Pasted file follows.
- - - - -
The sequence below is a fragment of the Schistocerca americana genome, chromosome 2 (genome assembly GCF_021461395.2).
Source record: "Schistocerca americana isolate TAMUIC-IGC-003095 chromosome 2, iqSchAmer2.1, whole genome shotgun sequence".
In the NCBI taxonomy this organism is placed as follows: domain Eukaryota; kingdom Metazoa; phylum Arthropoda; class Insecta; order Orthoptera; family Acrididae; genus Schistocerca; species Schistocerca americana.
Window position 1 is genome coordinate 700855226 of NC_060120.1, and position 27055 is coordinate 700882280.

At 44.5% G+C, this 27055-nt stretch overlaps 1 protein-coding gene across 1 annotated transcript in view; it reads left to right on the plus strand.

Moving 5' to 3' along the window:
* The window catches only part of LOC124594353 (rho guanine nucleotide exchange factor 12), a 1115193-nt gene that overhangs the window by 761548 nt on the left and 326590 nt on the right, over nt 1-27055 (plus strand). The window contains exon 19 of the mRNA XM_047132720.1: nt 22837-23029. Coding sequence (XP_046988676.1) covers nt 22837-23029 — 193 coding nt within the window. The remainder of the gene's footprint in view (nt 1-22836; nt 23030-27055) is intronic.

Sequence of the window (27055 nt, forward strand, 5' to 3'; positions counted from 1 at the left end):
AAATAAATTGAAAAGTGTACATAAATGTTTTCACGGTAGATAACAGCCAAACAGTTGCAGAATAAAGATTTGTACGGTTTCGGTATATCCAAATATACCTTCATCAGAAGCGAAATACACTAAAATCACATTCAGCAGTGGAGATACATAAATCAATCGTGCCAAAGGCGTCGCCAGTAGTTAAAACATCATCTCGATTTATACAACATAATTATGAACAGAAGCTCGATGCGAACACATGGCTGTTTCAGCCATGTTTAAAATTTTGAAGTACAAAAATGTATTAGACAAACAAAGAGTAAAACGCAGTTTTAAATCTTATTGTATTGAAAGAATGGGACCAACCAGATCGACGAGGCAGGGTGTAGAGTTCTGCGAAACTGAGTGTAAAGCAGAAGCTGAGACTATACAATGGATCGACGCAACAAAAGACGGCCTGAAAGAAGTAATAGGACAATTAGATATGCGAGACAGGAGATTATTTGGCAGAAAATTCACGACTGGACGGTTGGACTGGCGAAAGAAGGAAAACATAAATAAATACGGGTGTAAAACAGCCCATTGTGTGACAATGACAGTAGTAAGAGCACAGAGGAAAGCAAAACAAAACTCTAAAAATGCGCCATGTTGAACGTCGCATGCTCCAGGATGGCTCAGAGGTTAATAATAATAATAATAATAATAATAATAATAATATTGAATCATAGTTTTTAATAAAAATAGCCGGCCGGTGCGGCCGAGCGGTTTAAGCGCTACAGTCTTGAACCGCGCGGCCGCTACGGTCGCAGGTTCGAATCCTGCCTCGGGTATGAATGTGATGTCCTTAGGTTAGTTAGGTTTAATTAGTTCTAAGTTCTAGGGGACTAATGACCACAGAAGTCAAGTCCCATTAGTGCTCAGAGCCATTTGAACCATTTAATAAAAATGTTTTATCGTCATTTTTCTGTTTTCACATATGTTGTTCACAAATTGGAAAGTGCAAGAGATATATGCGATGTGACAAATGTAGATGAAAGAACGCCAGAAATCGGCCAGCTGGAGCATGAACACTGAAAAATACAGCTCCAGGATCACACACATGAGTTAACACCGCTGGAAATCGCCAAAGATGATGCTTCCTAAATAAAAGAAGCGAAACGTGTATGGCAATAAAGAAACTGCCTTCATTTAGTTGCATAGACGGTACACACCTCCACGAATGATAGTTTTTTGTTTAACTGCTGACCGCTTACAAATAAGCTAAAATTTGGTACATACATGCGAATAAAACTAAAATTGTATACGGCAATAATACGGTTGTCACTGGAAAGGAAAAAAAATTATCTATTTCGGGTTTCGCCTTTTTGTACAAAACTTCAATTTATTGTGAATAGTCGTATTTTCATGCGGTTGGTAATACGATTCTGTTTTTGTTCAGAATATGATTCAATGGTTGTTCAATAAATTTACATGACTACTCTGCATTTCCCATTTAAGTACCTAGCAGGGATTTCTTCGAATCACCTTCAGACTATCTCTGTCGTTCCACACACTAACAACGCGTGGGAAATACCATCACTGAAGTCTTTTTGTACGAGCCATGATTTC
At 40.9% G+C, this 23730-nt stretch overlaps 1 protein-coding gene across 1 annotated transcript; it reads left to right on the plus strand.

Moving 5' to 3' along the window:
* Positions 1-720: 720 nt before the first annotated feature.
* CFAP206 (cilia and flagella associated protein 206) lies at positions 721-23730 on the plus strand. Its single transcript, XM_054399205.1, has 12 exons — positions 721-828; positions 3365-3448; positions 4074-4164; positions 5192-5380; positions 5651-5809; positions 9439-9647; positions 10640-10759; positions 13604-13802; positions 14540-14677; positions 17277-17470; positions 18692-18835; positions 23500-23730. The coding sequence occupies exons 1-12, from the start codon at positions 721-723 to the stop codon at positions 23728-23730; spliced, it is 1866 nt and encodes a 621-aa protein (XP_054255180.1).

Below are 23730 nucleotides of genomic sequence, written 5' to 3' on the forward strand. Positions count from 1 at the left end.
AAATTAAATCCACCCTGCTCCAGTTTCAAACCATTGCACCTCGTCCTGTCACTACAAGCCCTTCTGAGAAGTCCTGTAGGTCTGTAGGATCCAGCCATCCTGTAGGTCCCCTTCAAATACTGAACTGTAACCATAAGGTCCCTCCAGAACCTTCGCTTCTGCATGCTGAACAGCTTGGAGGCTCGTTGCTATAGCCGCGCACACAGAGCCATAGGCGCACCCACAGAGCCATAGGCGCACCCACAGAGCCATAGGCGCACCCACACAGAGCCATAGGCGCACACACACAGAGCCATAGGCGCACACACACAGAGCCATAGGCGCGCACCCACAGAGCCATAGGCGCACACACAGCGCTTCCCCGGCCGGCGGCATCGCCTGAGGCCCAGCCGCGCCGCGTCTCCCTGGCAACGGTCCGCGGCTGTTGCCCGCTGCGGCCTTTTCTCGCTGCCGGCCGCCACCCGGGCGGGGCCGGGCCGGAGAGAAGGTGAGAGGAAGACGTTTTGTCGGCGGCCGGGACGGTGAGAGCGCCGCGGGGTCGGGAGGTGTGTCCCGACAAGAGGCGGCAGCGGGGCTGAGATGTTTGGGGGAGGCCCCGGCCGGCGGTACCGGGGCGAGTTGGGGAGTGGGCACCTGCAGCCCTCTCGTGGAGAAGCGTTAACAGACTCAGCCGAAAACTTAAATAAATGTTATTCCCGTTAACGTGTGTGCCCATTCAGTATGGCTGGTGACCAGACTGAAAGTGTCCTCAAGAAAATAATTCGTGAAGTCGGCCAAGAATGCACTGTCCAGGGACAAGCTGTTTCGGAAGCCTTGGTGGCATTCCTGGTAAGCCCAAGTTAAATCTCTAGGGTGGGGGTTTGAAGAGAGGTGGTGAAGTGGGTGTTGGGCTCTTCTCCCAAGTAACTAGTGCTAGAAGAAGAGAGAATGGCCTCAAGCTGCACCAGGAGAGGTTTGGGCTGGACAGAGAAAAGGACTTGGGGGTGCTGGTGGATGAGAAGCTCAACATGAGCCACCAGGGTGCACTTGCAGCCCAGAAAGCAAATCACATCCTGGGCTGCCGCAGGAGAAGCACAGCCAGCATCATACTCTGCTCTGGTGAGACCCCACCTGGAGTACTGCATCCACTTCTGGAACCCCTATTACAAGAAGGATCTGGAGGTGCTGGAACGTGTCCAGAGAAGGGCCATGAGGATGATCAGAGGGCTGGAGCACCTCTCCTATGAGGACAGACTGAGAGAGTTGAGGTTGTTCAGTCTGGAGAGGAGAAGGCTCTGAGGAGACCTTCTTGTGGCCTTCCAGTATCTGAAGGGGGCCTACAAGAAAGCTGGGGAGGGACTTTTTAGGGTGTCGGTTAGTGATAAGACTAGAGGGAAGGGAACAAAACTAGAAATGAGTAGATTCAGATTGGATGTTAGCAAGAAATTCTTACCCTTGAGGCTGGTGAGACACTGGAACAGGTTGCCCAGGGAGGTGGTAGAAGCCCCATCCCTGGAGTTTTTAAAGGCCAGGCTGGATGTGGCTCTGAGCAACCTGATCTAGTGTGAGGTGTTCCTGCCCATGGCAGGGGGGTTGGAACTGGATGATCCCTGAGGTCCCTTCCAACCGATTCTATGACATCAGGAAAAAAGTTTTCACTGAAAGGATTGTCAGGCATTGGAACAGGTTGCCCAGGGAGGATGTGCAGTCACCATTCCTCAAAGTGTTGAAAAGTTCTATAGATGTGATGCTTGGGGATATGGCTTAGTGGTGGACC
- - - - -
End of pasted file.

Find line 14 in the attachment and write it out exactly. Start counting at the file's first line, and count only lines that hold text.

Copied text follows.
Below are 23730 nucleotides of genomic sequence, written 5' to 3' on the forward strand. Positions count from 1 at the left end.